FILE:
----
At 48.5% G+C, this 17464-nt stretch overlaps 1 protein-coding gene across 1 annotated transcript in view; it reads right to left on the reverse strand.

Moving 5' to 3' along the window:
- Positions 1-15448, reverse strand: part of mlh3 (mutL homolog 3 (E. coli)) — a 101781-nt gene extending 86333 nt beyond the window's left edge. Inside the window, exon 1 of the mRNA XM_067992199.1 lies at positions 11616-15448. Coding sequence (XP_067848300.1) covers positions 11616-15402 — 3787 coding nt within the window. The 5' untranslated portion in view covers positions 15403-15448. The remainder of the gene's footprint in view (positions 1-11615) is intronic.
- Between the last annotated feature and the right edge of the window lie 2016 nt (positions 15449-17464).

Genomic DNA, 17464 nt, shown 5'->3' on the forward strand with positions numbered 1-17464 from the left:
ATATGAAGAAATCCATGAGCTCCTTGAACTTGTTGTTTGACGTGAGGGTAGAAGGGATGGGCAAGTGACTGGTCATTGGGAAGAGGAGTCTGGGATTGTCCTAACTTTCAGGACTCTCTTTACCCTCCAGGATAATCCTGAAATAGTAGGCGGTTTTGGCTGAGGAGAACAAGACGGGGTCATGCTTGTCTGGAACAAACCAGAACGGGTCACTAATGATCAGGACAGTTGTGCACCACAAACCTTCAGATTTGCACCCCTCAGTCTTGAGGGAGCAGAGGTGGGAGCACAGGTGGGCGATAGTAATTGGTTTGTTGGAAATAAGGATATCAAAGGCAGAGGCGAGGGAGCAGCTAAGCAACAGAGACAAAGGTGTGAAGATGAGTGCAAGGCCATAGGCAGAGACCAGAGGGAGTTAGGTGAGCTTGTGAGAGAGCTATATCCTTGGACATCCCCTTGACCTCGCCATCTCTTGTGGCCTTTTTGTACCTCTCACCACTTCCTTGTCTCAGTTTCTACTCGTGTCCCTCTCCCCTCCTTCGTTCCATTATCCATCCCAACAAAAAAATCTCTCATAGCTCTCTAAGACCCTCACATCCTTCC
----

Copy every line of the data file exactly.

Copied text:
At 48.5% G+C, this 17464-nt stretch overlaps 1 protein-coding gene across 1 annotated transcript in view; it reads right to left on the reverse strand.

Moving 5' to 3' along the window:
- Positions 1-15448, reverse strand: part of mlh3 (mutL homolog 3 (E. coli)) — a 101781-nt gene extending 86333 nt beyond the window's left edge. Inside the window, exon 1 of the mRNA XM_067992199.1 lies at positions 11616-15448. Coding sequence (XP_067848300.1) covers positions 11616-15402 — 3787 coding nt within the window. The 5' untranslated portion in view covers positions 15403-15448. The remainder of the gene's footprint in view (positions 1-11615) is intronic.
- Between the last annotated feature and the right edge of the window lie 2016 nt (positions 15449-17464).

Genomic DNA, 17464 nt, shown 5'->3' on the forward strand with positions numbered 1-17464 from the left:
ATATGAAGAAATCCATGAGCTCCTTGAACTTGTTGTTTGACGTGAGGGTAGAAGGGATGGGCAAGTGACTGGTCATTGGGAAGAGGAGTCTGGGATTGTCCTAACTTTCAGGACTCTCTTTACCCTCCAGGATAATCCTGAAATAGTAGGCGGTTTTGGCTGAGGAGAACAAGACGGGGTCATGCTTGTCTGGAACAAACCAGAACGGGTCACTAATGATCAGGACAGTTGTGCACCACAAACCTTCAGATTTGCACCCCTCAGTCTTGAGGGAGCAGAGGTGGGAGCACAGGTGGGCGATAGTAATTGGTTTGTTGGAAATAAGGATATCAAAGGCAGAGGCGAGGGAGCAGCTAAGCAACAGAGACAAAGGTGTGAAGATGAGTGCAAGGCCATAGGCAGAGACCAGAGGGAGTTAGGTGAGCTTGTGAGAGAGCTATATCCTTGGACATCCCCTTGACCTCGCCATCTCTTGTGGCCTTTTTGTACCTCTCACCACTTCCTTGTCTCAGTTTCTACTCGTGTCCCTCTCCCCTCCTTCGTTCCATTATCCATCCCAACAAAAAAATCTCTCATAGCTCTCTAAGACCCTCACATCCTTCC